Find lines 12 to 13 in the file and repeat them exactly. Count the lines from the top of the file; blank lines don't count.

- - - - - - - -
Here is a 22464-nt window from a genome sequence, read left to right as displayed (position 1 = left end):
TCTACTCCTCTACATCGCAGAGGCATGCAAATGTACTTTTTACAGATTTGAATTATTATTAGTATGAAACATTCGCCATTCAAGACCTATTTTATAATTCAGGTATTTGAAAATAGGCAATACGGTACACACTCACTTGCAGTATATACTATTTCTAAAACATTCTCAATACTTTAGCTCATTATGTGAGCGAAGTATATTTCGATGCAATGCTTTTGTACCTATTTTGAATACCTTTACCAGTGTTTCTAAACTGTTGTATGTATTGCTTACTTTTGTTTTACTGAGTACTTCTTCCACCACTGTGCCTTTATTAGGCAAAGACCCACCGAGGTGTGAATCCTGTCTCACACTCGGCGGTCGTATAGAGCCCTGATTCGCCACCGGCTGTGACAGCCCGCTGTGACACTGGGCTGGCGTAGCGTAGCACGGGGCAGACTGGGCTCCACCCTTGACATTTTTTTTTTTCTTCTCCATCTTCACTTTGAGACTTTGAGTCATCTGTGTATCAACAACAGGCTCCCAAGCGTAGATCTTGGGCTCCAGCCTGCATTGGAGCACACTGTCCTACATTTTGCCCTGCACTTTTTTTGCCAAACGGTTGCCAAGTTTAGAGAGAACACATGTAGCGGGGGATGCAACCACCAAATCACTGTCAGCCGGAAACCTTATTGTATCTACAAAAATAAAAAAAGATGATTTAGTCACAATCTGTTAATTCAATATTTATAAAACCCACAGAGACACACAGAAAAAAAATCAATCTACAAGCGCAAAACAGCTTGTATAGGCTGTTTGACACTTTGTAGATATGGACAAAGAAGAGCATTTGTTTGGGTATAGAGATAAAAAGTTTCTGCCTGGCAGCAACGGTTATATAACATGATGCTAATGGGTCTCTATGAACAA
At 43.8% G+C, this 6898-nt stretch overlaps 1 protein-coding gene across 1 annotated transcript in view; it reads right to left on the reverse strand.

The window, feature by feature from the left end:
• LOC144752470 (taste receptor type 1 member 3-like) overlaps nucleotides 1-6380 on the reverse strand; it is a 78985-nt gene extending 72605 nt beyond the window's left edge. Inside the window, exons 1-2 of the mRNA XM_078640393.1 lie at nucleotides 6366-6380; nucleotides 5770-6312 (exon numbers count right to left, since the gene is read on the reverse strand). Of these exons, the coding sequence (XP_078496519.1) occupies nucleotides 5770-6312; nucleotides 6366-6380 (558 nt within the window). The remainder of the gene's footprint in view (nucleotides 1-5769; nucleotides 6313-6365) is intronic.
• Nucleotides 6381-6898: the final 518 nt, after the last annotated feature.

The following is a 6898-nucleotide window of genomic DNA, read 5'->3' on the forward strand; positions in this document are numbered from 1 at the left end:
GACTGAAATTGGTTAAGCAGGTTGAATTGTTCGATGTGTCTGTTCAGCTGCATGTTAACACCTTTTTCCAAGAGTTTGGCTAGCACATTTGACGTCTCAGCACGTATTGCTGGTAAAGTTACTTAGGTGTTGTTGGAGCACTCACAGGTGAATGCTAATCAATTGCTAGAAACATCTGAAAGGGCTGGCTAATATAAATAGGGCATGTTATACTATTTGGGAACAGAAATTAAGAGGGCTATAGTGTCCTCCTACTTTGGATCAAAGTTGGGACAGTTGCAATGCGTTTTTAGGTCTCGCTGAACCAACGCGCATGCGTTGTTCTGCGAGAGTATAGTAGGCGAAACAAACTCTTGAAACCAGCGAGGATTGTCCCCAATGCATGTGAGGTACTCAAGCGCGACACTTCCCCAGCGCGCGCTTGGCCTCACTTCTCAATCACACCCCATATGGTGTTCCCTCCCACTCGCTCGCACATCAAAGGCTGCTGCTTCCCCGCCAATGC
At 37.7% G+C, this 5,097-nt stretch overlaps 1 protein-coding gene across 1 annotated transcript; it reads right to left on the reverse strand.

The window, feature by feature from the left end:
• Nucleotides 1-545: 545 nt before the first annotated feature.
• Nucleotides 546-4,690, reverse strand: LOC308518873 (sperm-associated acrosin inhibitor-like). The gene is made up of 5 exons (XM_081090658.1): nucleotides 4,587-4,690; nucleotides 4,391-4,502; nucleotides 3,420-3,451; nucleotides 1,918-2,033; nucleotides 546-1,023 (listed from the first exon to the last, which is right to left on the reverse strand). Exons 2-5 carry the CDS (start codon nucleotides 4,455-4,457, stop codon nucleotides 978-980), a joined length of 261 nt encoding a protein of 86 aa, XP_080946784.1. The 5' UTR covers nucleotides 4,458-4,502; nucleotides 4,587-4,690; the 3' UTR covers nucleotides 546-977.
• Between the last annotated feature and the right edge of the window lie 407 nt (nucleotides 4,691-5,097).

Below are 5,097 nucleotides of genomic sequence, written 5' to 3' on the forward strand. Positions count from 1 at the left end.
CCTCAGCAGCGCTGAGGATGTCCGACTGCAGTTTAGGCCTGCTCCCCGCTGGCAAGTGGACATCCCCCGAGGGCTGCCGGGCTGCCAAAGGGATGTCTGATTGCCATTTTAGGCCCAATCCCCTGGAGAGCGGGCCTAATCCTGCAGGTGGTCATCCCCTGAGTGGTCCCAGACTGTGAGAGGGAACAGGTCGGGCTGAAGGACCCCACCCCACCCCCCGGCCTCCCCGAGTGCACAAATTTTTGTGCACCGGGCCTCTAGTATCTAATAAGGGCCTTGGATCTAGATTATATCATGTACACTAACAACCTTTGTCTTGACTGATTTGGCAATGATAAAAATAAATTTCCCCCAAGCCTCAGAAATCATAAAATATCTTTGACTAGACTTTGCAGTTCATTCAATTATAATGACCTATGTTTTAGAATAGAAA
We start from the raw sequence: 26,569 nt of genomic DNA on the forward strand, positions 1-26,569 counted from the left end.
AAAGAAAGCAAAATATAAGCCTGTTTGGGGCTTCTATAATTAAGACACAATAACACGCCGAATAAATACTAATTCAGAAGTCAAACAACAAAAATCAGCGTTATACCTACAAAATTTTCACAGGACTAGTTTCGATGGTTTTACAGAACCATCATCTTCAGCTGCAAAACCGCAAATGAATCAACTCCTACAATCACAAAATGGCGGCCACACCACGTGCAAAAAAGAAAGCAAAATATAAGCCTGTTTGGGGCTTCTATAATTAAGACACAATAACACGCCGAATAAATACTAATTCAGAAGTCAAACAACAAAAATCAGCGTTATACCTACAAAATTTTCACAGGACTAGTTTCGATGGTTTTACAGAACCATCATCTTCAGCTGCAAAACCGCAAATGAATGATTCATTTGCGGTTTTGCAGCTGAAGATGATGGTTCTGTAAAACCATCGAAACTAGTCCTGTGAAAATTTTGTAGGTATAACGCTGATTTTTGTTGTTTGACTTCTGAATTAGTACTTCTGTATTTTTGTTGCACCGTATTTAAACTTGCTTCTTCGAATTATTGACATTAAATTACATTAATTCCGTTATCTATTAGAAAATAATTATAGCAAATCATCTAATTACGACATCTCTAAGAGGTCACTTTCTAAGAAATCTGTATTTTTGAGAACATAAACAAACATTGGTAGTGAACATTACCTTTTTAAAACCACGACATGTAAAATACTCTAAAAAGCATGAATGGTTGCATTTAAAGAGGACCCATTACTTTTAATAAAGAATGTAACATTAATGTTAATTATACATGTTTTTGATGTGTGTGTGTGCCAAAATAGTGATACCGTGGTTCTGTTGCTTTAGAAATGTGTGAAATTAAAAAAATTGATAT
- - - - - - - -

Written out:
• Nucleotides 546-4,690, reverse strand: LOC308518873 (sperm-associated acrosin inhibitor-like). The gene is made up of 5 exons (XM_081090658.1): nucleotides 4,587-4,690; nucleotides 4,391-4,502; nucleotides 3,420-3,451; nucleotides 1,918-2,033; nucleotides 546-1,023 (listed from the first exon to the last, which is right to left on the reverse strand). Exons 2-5 carry the CDS (start codon nucleotides 4,455-4,457, stop codon nucleotides 978-980), a joined length of 261 nt encoding a protein of 86 aa, XP_080946784.1. The 5' UTR covers nucleotides 4,458-4,502; nucleotides 4,587-4,690; the 3' UTR covers nucleotides 546-977.
• Between the last annotated feature and the right edge of the window lie 407 nt (nucleotides 4,691-5,097).